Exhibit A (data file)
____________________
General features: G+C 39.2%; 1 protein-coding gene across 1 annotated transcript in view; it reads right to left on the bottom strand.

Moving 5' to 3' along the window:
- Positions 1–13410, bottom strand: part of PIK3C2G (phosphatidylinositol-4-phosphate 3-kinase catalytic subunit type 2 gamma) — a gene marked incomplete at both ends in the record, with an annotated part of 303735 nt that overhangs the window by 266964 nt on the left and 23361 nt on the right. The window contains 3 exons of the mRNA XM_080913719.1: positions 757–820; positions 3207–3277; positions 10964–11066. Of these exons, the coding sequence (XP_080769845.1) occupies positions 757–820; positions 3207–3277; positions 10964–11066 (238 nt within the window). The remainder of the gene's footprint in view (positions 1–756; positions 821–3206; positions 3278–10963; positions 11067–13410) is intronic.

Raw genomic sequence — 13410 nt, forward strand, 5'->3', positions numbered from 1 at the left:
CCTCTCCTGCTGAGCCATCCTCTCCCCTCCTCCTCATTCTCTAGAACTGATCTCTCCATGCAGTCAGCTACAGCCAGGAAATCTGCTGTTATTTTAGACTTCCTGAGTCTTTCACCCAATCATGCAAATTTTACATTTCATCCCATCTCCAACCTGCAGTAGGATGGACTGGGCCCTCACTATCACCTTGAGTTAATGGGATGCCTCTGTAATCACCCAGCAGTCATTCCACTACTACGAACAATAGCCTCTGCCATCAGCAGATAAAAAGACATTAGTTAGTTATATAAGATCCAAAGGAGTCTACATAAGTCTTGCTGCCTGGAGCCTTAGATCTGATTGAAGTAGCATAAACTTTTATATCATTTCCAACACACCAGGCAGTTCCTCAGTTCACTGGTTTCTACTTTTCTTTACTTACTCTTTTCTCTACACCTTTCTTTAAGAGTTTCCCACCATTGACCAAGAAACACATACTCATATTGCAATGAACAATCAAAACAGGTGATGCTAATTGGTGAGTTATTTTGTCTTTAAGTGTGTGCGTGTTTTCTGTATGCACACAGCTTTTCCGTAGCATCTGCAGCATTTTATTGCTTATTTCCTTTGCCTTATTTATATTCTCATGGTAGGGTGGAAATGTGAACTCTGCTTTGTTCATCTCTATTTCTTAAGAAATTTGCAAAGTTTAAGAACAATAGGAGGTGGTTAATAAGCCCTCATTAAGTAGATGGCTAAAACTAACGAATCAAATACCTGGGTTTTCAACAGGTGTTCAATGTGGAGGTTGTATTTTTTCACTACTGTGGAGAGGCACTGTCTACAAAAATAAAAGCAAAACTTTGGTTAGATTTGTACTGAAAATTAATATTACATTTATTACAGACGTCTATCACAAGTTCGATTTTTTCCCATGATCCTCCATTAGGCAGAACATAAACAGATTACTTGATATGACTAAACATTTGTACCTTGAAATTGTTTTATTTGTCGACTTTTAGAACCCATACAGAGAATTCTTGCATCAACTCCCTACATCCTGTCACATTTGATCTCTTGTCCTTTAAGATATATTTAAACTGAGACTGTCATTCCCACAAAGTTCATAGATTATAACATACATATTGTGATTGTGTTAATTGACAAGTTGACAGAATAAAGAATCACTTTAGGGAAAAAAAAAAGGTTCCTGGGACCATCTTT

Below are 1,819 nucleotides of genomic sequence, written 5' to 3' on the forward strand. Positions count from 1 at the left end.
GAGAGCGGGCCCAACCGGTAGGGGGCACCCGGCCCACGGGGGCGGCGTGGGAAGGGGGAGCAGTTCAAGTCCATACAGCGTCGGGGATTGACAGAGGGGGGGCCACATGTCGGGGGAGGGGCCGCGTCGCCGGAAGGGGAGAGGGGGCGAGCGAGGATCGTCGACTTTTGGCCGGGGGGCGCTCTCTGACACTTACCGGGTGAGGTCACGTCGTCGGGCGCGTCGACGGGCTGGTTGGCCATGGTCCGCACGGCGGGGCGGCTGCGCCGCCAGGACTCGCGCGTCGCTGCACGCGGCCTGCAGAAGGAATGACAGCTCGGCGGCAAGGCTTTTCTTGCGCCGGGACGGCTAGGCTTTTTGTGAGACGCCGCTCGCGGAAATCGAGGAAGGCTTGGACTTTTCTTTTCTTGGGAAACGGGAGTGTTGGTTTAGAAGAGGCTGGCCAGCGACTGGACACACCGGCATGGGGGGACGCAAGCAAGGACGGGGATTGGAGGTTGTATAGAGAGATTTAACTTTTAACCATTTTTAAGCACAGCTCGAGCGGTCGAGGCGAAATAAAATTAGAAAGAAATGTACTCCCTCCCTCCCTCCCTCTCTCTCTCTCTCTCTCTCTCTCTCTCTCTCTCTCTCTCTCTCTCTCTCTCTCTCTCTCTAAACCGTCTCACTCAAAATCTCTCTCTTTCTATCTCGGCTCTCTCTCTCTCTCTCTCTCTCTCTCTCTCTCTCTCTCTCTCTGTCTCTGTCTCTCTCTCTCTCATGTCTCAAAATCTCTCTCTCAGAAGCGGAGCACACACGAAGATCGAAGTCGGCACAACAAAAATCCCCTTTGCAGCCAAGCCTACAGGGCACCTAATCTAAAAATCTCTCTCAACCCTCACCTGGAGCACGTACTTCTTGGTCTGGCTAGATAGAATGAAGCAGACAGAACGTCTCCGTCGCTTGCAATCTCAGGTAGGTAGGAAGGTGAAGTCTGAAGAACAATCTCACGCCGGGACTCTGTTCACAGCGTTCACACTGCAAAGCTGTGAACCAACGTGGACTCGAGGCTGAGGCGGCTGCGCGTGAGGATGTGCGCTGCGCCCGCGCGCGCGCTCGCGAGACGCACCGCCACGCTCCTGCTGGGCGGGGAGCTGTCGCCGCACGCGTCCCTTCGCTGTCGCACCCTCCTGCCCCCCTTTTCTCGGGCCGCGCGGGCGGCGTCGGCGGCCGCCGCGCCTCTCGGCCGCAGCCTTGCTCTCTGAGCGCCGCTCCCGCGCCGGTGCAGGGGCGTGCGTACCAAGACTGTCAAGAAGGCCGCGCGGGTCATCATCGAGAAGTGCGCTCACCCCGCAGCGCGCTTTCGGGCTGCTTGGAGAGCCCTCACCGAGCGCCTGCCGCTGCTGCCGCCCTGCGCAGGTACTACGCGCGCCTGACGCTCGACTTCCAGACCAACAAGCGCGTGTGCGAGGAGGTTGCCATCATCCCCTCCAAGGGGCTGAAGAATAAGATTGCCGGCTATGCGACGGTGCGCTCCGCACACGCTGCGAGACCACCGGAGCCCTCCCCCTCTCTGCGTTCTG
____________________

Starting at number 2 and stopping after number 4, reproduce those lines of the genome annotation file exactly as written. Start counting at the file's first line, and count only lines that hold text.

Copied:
Moving 5' to 3' along the window:
- Positions 1–13410, bottom strand: part of PIK3C2G (phosphatidylinositol-4-phosphate 3-kinase catalytic subunit type 2 gamma) — a gene marked incomplete at both ends in the record, with an annotated part of 303735 nt that overhangs the window by 266964 nt on the left and 23361 nt on the right. The window contains 3 exons of the mRNA XM_080913719.1: positions 757–820; positions 3207–3277; positions 10964–11066. Of these exons, the coding sequence (XP_080769845.1) occupies positions 757–820; positions 3207–3277; positions 10964–11066 (238 nt within the window). The remainder of the gene's footprint in view (positions 1–756; positions 821–3206; positions 3278–10963; positions 11067–13410) is intronic.

Raw genomic sequence — 13410 nt, forward strand, 5'->3', positions numbered from 1 at the left: